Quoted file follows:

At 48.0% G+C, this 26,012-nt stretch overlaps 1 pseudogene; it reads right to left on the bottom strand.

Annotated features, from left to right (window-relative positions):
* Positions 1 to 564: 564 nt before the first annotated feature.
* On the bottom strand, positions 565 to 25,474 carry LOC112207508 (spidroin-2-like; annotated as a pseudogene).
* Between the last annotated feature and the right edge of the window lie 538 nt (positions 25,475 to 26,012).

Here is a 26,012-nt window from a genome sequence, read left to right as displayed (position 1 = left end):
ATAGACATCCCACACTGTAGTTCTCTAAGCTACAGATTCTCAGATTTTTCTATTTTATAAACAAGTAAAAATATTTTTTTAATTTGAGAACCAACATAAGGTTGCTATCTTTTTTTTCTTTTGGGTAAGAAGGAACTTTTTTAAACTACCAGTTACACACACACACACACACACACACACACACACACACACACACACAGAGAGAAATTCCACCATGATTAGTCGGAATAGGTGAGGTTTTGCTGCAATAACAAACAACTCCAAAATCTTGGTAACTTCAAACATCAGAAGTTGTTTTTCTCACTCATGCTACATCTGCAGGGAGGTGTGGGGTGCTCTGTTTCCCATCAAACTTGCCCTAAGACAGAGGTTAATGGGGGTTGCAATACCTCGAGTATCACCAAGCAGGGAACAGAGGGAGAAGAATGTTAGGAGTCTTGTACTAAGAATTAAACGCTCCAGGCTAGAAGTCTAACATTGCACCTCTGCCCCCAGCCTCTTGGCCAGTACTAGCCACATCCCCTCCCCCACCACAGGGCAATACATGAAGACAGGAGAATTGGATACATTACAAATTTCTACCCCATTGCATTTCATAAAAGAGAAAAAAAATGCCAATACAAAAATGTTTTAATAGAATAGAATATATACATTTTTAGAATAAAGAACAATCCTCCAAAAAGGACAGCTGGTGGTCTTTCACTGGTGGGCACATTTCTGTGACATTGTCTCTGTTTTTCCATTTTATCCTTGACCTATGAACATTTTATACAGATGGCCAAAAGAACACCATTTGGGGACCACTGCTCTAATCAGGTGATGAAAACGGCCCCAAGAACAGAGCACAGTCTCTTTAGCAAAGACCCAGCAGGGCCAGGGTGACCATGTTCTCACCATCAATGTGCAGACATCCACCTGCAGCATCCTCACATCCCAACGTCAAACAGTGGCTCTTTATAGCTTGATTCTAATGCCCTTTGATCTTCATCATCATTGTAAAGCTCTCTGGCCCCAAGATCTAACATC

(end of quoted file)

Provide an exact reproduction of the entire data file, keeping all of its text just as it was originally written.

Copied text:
At 48.0% G+C, this 26,012-nt stretch overlaps 1 pseudogene; it reads right to left on the bottom strand.

Annotated features, from left to right (window-relative positions):
* Positions 1 to 564: 564 nt before the first annotated feature.
* On the bottom strand, positions 565 to 25,474 carry LOC112207508 (spidroin-2-like; annotated as a pseudogene).
* Between the last annotated feature and the right edge of the window lie 538 nt (positions 25,475 to 26,012).

Here is a 26,012-nt window from a genome sequence, read left to right as displayed (position 1 = left end):
ATAGACATCCCACACTGTAGTTCTCTAAGCTACAGATTCTCAGATTTTTCTATTTTATAAACAAGTAAAAATATTTTTTTAATTTGAGAACCAACATAAGGTTGCTATCTTTTTTTTCTTTTGGGTAAGAAGGAACTTTTTTAAACTACCAGTTACACACACACACACACACACACACACACACACACACACACACACAGAGAGAAATTCCACCATGATTAGTCGGAATAGGTGAGGTTTTGCTGCAATAACAAACAACTCCAAAATCTTGGTAACTTCAAACATCAGAAGTTGTTTTTCTCACTCATGCTACATCTGCAGGGAGGTGTGGGGTGCTCTGTTTCCCATCAAACTTGCCCTAAGACAGAGGTTAATGGGGGTTGCAATACCTCGAGTATCACCAAGCAGGGAACAGAGGGAGAAGAATGTTAGGAGTCTTGTACTAAGAATTAAACGCTCCAGGCTAGAAGTCTAACATTGCACCTCTGCCCCCAGCCTCTTGGCCAGTACTAGCCACATCCCCTCCCCCACCACAGGGCAATACATGAAGACAGGAGAATTGGATACATTACAAATTTCTACCCCATTGCATTTCATAAAAGAGAAAAAAAATGCCAATACAAAAATGTTTTAATAGAATAGAATATATACATTTTTAGAATAAAGAACAATCCTCCAAAAAGGACAGCTGGTGGTCTTTCACTGGTGGGCACATTTCTGTGACATTGTCTCTGTTTTTCCATTTTATCCTTGACCTATGAACATTTTATACAGATGGCCAAAAGAACACCATTTGGGGACCACTGCTCTAATCAGGTGATGAAAACGGCCCCAAGAACAGAGCACAGTCTCTTTAGCAAAGACCCAGCAGGGCCAGGGTGACCATGTTCTCACCATCAATGTGCAGACATCCACCTGCAGCATCCTCACATCCCAACGTCAAACAGTGGCTCTTTATAGCTTGATTCTAATGCCCTTTGATCTTCATCATCATTGTAAAGCTCTCTGGCCCCAAGATCTAACATC